Martin Horton took on the task of summarising the conference into five themes. Martin said he had personally really enjoyed being at the conference and had witnessed great energy, passion and ideas.
Throughout the day Martin jotted down quotes from what he had overhead or from conversations he really had. Some examples were:
“What’s brilliant about what you’ve done is you’ve opened up the conversation”
“In 16 years attending conferences this is the first time I have heard such a positive discussion”
“It’s the community that is delivering, not the Town Council”
“It’s really inspiring-opening up to create a virtuous spiral”
“A surprising difference with a small amount”
“The simplest things are the best solutions”
“Out of the chamber and onto the streets”
“We help things to change, not because we decided it was a good idea but because others wanted it and they owned it”
“It’s people that make places”
- Mind-set, “are you setting out to be successful or setting out not to fail”. Allied to issues of confidence, degree of need to feel in control and tolerance of risk.
- Questions, the importance of “why” and who – knows, cares can and will
- Penetrating questions that drill down and explore nuances
- Challenging questions that stimulate debate and difference of view
- Open ended questions to fuel imagination
- Analytical questions to distinguish what we think from what we know
- Asking questions and engaging because we genuinely want to know versus asking questions to lead people to a point we’ve already decided.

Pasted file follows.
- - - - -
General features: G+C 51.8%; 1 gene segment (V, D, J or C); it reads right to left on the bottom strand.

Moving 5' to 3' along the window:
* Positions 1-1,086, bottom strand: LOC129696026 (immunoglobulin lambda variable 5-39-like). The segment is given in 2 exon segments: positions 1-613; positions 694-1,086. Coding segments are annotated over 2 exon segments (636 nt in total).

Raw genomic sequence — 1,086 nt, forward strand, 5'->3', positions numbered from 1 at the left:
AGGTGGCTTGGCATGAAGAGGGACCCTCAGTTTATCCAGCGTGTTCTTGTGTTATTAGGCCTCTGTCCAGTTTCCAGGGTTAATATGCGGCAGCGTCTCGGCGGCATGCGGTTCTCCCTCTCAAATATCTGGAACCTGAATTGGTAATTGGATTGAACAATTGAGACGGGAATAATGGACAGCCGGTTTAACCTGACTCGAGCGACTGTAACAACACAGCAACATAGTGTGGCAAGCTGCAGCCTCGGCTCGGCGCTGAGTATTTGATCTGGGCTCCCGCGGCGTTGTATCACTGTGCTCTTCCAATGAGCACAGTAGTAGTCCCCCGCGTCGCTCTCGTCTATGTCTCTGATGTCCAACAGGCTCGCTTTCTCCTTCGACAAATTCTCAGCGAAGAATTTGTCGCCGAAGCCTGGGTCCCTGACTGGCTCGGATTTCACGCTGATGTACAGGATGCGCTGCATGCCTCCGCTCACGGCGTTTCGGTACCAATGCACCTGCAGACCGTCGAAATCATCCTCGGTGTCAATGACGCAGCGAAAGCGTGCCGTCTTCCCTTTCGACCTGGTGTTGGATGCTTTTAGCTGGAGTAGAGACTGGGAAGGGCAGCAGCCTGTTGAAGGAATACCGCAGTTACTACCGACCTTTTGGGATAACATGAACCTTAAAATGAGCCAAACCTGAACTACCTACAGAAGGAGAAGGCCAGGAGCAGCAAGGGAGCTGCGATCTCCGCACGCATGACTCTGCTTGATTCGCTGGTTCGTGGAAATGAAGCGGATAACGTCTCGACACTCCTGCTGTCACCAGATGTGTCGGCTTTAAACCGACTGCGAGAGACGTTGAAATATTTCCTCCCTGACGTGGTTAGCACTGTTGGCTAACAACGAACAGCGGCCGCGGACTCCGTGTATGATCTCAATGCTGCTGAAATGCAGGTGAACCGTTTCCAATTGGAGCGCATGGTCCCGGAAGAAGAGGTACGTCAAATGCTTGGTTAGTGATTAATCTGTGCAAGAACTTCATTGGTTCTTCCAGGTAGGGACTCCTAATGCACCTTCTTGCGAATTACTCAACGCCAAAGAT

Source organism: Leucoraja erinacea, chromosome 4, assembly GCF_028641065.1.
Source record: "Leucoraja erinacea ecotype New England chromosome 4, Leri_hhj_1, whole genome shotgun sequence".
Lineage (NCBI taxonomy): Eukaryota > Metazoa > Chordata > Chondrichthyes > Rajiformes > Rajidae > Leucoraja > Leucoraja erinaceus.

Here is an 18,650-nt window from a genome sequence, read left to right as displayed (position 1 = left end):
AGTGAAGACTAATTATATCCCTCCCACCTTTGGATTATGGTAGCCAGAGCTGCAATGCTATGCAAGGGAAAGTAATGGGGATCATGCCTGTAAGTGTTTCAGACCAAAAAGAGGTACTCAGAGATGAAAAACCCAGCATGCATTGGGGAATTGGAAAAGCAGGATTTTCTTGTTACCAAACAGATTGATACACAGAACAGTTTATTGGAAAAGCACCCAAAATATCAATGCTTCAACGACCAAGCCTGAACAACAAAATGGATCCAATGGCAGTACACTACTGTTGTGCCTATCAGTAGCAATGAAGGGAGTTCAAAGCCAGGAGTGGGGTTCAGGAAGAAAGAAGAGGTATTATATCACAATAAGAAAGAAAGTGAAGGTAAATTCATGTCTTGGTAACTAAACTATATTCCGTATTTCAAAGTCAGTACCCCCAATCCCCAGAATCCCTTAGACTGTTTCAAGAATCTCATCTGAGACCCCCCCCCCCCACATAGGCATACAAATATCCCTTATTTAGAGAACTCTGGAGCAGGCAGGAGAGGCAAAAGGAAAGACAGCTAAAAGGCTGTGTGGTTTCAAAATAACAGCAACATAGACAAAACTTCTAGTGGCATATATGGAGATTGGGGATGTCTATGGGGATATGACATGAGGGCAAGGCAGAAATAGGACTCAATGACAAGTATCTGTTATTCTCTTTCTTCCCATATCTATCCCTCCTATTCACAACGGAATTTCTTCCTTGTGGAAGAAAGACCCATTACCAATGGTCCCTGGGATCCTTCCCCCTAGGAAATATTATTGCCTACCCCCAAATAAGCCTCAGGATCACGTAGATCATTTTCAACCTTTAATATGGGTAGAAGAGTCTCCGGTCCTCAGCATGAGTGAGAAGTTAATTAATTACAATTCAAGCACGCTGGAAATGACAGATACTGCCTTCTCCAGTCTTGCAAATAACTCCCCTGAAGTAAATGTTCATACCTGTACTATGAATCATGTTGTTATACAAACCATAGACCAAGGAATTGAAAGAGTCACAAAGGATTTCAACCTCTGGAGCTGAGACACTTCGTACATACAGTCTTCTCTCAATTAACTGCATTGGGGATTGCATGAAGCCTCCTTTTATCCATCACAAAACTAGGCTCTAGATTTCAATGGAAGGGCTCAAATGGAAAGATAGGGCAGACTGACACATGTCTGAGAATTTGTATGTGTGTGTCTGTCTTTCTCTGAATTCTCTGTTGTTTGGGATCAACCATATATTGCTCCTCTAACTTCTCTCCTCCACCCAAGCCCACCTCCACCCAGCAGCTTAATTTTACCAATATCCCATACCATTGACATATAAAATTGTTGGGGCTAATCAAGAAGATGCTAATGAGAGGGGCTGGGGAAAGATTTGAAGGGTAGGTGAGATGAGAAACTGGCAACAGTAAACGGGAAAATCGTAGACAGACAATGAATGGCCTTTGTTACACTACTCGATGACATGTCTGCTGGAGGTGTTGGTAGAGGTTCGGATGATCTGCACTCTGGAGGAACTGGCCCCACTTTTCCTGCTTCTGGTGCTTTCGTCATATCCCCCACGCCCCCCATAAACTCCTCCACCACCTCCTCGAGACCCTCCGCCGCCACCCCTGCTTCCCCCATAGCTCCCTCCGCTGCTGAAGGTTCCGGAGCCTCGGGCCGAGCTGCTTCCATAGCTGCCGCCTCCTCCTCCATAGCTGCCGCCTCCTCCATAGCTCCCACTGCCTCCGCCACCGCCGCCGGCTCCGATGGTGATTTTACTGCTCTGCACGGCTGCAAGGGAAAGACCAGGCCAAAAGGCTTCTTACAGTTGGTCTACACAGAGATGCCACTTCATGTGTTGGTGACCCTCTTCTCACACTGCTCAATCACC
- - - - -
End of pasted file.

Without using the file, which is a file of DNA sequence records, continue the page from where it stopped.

- Power, breaking the patterns that hinder progress. Identifying and challenging the “Master/Servant” positions that get taken up. Awareness of where we also replicate this behaviour towards others when we perceive that we are in the “master’ position. Working to be build “Servant/Servant” relationships to build common cause where the “Master” is the individual, citizen, client, family, street, community or challenge being addressed.
- Leadership, “it’s amazing how much you can achieve when you don’t mind who gets the praise” Harry S Truman. Creating and promoting opportunities, innovating, facilitating, sponsoring and persuading others to bring their resources to bear to meet the challenges we face.
- Allied to, the multiplying effect. “The grant we gave was itself multiplied by a power of 10. Being open and proud of the precept and highlighting the difference it makes. The use of seed corn monies to help things start and happy to see where things get to rather than trying to control every outcome.
Martin summarised by saying it was significant to him how much can be achieved, not by having the control or direct capacity but through a culture of looking out and to others. Not just seeing the challenges we face through the prism of what we do/have always done but through finding and engaging with those directly affected and encouraging/supporting them to find better approaches and ways forward.